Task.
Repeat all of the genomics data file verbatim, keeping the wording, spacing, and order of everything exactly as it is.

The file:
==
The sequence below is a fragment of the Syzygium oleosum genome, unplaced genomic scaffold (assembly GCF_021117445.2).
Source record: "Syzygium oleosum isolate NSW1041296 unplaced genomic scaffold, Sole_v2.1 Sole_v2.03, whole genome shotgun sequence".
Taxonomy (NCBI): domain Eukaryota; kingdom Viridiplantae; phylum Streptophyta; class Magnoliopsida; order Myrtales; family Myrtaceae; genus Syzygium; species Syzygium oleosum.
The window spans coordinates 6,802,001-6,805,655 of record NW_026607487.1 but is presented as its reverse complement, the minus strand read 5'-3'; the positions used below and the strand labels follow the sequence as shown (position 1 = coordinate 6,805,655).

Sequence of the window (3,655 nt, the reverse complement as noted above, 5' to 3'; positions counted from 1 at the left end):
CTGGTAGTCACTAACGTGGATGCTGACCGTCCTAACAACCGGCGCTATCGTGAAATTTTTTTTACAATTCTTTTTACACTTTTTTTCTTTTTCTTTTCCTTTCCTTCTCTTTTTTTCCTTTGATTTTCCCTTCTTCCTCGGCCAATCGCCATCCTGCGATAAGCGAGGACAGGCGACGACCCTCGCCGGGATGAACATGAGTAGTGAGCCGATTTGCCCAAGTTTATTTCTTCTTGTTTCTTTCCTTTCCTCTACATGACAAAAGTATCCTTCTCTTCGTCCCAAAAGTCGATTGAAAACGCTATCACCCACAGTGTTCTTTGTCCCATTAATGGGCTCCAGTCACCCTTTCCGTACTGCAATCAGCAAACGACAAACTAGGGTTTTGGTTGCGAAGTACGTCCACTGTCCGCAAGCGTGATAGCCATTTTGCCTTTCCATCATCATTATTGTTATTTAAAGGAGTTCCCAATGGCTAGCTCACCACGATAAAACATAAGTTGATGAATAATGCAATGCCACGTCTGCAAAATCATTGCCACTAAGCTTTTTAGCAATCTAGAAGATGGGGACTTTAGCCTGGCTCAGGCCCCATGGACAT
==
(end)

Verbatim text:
The sequence below is a fragment of the Syzygium oleosum genome, unplaced genomic scaffold (assembly GCF_021117445.2).
Source record: "Syzygium oleosum isolate NSW1041296 unplaced genomic scaffold, Sole_v2.1 Sole_v2.03, whole genome shotgun sequence".
Taxonomy (NCBI): domain Eukaryota; kingdom Viridiplantae; phylum Streptophyta; class Magnoliopsida; order Myrtales; family Myrtaceae; genus Syzygium; species Syzygium oleosum.
The window spans coordinates 6,802,001-6,805,655 of record NW_026607487.1 but is presented as its reverse complement, the minus strand read 5'-3'; the positions used below and the strand labels follow the sequence as shown (position 1 = coordinate 6,805,655).

Sequence of the window (3,655 nt, the reverse complement as noted above, 5' to 3'; positions counted from 1 at the left end):
CTGGTAGTCACTAACGTGGATGCTGACCGTCCTAACAACCGGCGCTATCGTGAAATTTTTTTTACAATTCTTTTTACACTTTTTTTCTTTTTCTTTTCCTTTCCTTCTCTTTTTTTCCTTTGATTTTCCCTTCTTCCTCGGCCAATCGCCATCCTGCGATAAGCGAGGACAGGCGACGACCCTCGCCGGGATGAACATGAGTAGTGAGCCGATTTGCCCAAGTTTATTTCTTCTTGTTTCTTTCCTTTCCTCTACATGACAAAAGTATCCTTCTCTTCGTCCCAAAAGTCGATTGAAAACGCTATCACCCACAGTGTTCTTTGTCCCATTAATGGGCTCCAGTCACCCTTTCCGTACTGCAATCAGCAAACGACAAACTAGGGTTTTGGTTGCGAAGTACGTCCACTGTCCGCAAGCGTGATAGCCATTTTGCCTTTCCATCATCATTATTGTTATTTAAAGGAGTTCCCAATGGCTAGCTCACCACGATAAAACATAAGTTGATGAATAATGCAATGCCACGTCTGCAAAATCATTGCCACTAAGCTTTTTAGCAATCTAGAAGATGGGGACTTTAGCCTGGCTCAGGCCCCATGGACAT